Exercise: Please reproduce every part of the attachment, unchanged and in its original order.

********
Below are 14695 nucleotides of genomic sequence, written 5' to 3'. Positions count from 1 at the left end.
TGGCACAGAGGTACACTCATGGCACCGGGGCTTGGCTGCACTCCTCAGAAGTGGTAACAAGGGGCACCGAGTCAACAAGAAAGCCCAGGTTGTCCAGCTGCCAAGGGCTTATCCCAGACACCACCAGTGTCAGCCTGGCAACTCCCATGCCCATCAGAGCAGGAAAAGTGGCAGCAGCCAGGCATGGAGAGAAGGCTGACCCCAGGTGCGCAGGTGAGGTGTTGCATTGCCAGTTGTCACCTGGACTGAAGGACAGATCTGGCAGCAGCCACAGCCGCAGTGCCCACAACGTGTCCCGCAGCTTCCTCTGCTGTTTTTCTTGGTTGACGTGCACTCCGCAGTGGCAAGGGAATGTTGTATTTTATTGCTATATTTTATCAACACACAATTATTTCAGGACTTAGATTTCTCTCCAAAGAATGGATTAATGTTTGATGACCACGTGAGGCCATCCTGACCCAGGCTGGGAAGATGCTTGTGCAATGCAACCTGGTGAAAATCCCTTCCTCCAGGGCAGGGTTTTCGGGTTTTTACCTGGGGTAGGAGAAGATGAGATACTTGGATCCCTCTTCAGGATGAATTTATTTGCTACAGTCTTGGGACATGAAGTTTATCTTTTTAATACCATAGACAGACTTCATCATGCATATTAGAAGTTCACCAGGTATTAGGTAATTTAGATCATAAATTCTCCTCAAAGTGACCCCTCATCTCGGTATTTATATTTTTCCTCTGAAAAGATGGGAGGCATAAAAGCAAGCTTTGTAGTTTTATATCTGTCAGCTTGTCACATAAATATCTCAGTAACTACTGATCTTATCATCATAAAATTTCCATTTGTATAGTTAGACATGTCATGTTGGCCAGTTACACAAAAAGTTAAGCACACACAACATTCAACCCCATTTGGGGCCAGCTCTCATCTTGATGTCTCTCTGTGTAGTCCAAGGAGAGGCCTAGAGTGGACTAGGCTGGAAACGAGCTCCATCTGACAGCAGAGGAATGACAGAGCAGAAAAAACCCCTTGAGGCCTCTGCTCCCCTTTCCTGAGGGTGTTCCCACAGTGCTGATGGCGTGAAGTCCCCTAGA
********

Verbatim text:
Below are 14695 nucleotides of genomic sequence, written 5' to 3'. Positions count from 1 at the left end.
TGGCACAGAGGTACACTCATGGCACCGGGGCTTGGCTGCACTCCTCAGAAGTGGTAACAAGGGGCACCGAGTCAACAAGAAAGCCCAGGTTGTCCAGCTGCCAAGGGCTTATCCCAGACACCACCAGTGTCAGCCTGGCAACTCCCATGCCCATCAGAGCAGGAAAAGTGGCAGCAGCCAGGCATGGAGAGAAGGCTGACCCCAGGTGCGCAGGTGAGGTGTTGCATTGCCAGTTGTCACCTGGACTGAAGGACAGATCTGGCAGCAGCCACAGCCGCAGTGCCCACAACGTGTCCCGCAGCTTCCTCTGCTGTTTTTCTTGGTTGACGTGCACTCCGCAGTGGCAAGGGAATGTTGTATTTTATTGCTATATTTTATCAACACACAATTATTTCAGGACTTAGATTTCTCTCCAAAGAATGGATTAATGTTTGATGACCACGTGAGGCCATCCTGACCCAGGCTGGGAAGATGCTTGTGCAATGCAACCTGGTGAAAATCCCTTCCTCCAGGGCAGGGTTTTCGGGTTTTTACCTGGGGTAGGAGAAGATGAGATACTTGGATCCCTCTTCAGGATGAATTTATTTGCTACAGTCTTGGGACATGAAGTTTATCTTTTTAATACCATAGACAGACTTCATCATGCATATTAGAAGTTCACCAGGTATTAGGTAATTTAGATCATAAATTCTCCTCAAAGTGACCCCTCATCTCGGTATTTATATTTTTCCTCTGAAAAGATGGGAGGCATAAAAGCAAGCTTTGTAGTTTTATATCTGTCAGCTTGTCACATAAATATCTCAGTAACTACTGATCTTATCATCATAAAATTTCCATTTGTATAGTTAGACATGTCATGTTGGCCAGTTACACAAAAAGTTAAGCACACACAACATTCAACCCCATTTGGGGCCAGCTCTCATCTTGATGTCTCTCTGTGTAGTCCAAGGAGAGGCCTAGAGTGGACTAGGCTGGAAACGAGCTCCATCTGACAGCAGAGGAATGACAGAGCAGAAAAAACCCCTTGAGGCCTCTGCTCCCCTTTCCTGAGGGTGTTCCCACAGTGCTGATGGCGTGAAGTCCCCTAGA